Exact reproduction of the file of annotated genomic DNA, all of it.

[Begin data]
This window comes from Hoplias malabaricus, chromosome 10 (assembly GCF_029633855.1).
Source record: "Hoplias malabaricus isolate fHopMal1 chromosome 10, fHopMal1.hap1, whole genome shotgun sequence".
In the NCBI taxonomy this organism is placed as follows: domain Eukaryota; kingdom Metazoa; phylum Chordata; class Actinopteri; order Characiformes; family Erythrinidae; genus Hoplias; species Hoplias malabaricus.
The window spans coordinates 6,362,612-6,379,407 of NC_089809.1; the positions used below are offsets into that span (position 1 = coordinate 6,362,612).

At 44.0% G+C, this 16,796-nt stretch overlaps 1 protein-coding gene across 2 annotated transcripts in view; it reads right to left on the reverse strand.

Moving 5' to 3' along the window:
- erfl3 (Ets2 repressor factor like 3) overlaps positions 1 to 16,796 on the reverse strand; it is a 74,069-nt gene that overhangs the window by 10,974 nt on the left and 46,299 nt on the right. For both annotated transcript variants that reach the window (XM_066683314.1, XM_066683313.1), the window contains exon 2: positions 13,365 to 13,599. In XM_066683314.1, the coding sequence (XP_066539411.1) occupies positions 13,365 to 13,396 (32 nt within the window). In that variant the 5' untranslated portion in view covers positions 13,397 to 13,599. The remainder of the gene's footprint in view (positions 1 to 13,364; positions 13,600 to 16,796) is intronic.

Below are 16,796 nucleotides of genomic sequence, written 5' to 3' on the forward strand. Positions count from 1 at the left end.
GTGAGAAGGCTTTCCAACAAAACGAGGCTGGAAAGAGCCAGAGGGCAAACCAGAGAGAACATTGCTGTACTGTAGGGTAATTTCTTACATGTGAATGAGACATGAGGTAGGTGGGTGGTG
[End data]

This window comes from Hoplias malabaricus, chromosome 10 (assembly GCF_029633855.1).
Source record: "Hoplias malabaricus isolate fHopMal1 chromosome 10, fHopMal1.hap1, whole genome shotgun sequence".
In the NCBI taxonomy this organism is placed as follows: domain Eukaryota; kingdom Metazoa; phylum Chordata; class Actinopteri; order Characiformes; family Erythrinidae; genus Hoplias; species Hoplias malabaricus.
The window spans coordinates 6,362,612-6,379,407 of NC_089809.1; the positions used below are offsets into that span (position 1 = coordinate 6,362,612).

At 44.0% G+C, this 16,796-nt stretch overlaps 1 protein-coding gene across 2 annotated transcripts in view; it reads right to left on the reverse strand.

Moving 5' to 3' along the window:
- erfl3 (Ets2 repressor factor like 3) overlaps positions 1 to 16,796 on the reverse strand; it is a 74,069-nt gene that overhangs the window by 10,974 nt on the left and 46,299 nt on the right. For both annotated transcript variants that reach the window (XM_066683314.1, XM_066683313.1), the window contains exon 2: positions 13,365 to 13,599. In XM_066683314.1, the coding sequence (XP_066539411.1) occupies positions 13,365 to 13,396 (32 nt within the window). In that variant the 5' untranslated portion in view covers positions 13,397 to 13,599. The remainder of the gene's footprint in view (positions 1 to 13,364; positions 13,600 to 16,796) is intronic.

Below are 16,796 nucleotides of genomic sequence, written 5' to 3' on the forward strand. Positions count from 1 at the left end.
GTGAGAAGGCTTTCCAACAAAACGAGGCTGGAAAGAGCCAGAGGGCAAACCAGAGAGAACATTGCTGTACTGTAGGGTAATTTCTTACATGTGAATGAGACATGAGGTAGGTGGGTGGTG